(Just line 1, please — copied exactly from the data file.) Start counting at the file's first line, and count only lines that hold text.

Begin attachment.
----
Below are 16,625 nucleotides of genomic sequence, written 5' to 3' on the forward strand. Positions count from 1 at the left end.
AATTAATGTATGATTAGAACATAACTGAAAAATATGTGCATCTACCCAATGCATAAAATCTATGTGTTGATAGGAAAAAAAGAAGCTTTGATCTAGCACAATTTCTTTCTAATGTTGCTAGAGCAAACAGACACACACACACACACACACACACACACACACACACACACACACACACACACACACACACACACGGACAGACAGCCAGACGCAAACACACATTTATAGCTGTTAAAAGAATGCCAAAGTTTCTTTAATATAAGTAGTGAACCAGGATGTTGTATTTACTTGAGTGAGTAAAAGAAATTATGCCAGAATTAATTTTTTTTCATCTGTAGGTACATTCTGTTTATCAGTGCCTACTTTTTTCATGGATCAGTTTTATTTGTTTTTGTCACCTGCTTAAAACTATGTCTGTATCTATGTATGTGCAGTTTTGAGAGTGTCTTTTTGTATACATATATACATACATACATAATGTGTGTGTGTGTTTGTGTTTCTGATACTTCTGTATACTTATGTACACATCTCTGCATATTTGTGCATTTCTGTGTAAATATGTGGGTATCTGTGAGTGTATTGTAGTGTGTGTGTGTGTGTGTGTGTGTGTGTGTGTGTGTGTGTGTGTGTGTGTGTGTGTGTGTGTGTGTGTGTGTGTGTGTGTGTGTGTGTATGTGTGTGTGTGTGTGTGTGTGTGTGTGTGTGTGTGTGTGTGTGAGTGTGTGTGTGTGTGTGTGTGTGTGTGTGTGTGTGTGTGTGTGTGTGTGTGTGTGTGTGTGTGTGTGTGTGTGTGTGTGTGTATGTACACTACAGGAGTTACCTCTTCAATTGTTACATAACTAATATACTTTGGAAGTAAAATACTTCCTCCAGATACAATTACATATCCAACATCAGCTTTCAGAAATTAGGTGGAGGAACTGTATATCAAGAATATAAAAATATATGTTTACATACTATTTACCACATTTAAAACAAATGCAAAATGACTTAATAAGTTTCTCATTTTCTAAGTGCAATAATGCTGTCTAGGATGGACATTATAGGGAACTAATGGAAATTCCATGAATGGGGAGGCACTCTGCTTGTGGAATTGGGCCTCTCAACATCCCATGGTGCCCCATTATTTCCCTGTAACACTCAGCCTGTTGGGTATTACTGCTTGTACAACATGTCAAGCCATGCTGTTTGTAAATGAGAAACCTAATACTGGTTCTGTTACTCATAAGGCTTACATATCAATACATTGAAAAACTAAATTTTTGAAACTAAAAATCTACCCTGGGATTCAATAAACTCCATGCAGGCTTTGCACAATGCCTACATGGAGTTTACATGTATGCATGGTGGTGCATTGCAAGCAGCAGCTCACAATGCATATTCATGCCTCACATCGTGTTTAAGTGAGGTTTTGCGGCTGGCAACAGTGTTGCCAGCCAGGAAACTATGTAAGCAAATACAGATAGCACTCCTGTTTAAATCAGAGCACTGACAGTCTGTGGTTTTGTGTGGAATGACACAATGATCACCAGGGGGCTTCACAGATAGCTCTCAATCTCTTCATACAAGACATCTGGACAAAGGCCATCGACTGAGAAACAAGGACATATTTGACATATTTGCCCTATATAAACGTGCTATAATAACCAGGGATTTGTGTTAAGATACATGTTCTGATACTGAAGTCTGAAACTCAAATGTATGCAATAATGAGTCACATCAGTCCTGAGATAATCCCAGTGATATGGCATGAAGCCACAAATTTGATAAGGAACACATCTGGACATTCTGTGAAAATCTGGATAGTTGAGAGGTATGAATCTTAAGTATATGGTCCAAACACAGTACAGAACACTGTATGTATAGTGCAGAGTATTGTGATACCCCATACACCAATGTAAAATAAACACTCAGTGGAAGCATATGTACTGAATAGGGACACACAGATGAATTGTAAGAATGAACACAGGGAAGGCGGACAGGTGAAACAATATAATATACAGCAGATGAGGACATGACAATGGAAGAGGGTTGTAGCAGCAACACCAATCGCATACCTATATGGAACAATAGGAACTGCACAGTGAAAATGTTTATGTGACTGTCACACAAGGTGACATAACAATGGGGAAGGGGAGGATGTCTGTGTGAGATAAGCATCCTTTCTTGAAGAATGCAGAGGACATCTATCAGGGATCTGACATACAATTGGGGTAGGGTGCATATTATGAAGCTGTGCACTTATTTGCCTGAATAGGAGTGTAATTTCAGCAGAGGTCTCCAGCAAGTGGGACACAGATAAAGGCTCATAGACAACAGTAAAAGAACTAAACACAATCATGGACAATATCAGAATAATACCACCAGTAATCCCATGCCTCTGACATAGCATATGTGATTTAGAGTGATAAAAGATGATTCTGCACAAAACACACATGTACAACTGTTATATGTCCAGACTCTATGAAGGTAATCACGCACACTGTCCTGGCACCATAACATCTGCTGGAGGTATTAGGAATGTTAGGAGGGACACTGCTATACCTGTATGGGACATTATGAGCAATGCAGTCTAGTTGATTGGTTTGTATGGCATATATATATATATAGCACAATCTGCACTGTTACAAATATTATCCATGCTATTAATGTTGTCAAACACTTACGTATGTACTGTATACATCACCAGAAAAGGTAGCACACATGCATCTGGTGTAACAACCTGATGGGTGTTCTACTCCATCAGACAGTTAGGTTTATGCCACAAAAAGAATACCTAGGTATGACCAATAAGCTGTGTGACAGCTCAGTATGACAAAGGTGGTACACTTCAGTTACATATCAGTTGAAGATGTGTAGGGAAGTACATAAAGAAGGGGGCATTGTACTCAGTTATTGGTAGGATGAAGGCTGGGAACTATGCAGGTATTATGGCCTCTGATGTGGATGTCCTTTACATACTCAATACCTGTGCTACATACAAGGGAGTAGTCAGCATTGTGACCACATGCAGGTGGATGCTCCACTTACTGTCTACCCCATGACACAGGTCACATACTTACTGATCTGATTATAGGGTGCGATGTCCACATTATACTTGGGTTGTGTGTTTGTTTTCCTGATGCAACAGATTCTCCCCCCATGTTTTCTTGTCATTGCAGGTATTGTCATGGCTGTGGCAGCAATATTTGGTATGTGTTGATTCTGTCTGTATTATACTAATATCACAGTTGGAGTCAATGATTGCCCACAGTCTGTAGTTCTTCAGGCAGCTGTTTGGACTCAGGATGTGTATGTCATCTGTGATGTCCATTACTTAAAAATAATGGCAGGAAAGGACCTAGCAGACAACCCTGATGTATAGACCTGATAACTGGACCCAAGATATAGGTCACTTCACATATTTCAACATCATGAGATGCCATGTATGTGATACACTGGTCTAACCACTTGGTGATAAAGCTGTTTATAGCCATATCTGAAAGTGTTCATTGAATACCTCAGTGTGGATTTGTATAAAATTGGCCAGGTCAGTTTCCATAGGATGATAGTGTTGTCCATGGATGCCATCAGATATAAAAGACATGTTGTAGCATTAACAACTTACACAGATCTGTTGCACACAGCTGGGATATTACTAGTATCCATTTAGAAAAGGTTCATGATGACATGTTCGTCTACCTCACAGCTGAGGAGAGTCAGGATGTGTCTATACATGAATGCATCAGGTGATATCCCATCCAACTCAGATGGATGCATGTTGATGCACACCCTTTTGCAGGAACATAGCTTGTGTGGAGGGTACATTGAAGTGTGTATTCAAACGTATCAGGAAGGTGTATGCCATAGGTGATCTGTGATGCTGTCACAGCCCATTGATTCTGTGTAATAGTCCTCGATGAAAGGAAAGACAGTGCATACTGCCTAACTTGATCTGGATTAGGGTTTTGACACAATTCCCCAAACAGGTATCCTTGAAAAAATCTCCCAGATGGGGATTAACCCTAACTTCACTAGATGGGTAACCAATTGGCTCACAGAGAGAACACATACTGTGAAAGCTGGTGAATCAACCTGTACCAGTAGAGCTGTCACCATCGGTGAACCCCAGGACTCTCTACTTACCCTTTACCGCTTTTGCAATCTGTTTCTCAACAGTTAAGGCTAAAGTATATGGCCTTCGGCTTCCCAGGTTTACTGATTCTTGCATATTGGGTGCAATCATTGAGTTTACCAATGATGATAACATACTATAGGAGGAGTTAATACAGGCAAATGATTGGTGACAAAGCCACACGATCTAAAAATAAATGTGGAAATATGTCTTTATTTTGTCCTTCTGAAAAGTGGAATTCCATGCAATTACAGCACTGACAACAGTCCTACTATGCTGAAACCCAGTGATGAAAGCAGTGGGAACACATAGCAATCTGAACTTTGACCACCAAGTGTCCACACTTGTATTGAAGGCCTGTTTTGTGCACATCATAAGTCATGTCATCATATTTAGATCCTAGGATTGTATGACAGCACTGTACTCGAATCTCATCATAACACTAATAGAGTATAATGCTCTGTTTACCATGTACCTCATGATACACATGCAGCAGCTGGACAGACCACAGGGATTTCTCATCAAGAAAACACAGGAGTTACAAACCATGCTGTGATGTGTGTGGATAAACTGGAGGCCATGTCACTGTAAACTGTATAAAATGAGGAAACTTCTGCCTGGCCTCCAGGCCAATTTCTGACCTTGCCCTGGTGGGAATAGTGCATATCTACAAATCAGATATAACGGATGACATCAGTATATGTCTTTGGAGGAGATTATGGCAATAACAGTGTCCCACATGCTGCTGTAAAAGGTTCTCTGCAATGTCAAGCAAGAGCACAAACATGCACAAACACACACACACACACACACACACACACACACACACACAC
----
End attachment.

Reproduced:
Below are 16,625 nucleotides of genomic sequence, written 5' to 3' on the forward strand. Positions count from 1 at the left end.